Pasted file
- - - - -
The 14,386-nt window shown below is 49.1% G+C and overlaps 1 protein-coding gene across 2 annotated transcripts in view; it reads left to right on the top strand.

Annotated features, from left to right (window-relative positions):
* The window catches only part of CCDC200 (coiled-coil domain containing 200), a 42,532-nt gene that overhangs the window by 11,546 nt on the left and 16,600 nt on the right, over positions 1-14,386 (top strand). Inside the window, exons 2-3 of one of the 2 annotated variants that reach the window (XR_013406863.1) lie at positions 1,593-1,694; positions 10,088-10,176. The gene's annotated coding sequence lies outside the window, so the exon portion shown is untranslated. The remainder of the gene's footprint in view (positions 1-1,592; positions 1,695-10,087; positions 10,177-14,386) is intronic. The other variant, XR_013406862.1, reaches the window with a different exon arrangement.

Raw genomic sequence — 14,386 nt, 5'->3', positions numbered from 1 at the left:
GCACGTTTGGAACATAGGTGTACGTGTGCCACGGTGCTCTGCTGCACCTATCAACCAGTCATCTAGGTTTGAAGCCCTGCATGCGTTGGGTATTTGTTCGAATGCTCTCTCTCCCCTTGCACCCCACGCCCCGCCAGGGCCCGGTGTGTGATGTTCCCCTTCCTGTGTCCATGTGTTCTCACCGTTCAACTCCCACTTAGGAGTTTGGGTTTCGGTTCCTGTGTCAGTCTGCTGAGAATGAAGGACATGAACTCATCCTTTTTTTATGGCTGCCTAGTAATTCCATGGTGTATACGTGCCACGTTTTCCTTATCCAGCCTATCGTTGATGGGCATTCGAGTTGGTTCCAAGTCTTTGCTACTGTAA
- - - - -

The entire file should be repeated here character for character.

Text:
The 14,386-nt window shown below is 49.1% G+C and overlaps 1 protein-coding gene across 2 annotated transcripts in view; it reads left to right on the top strand.

Annotated features, from left to right (window-relative positions):
* The window catches only part of CCDC200 (coiled-coil domain containing 200), a 42,532-nt gene that overhangs the window by 11,546 nt on the left and 16,600 nt on the right, over positions 1-14,386 (top strand). Inside the window, exons 2-3 of one of the 2 annotated variants that reach the window (XR_013406863.1) lie at positions 1,593-1,694; positions 10,088-10,176. The gene's annotated coding sequence lies outside the window, so the exon portion shown is untranslated. The remainder of the gene's footprint in view (positions 1-1,592; positions 1,695-10,087; positions 10,177-14,386) is intronic. The other variant, XR_013406862.1, reaches the window with a different exon arrangement.

Raw genomic sequence — 14,386 nt, 5'->3', positions numbered from 1 at the left:
GCACGTTTGGAACATAGGTGTACGTGTGCCACGGTGCTCTGCTGCACCTATCAACCAGTCATCTAGGTTTGAAGCCCTGCATGCGTTGGGTATTTGTTCGAATGCTCTCTCTCCCCTTGCACCCCACGCCCCGCCAGGGCCCGGTGTGTGATGTTCCCCTTCCTGTGTCCATGTGTTCTCACCGTTCAACTCCCACTTAGGAGTTTGGGTTTCGGTTCCTGTGTCAGTCTGCTGAGAATGAAGGACATGAACTCATCCTTTTTTTATGGCTGCCTAGTAATTCCATGGTGTATACGTGCCACGTTTTCCTTATCCAGCCTATCGTTGATGGGCATTCGAGTTGGTTCCAAGTCTTTGCTACTGTAA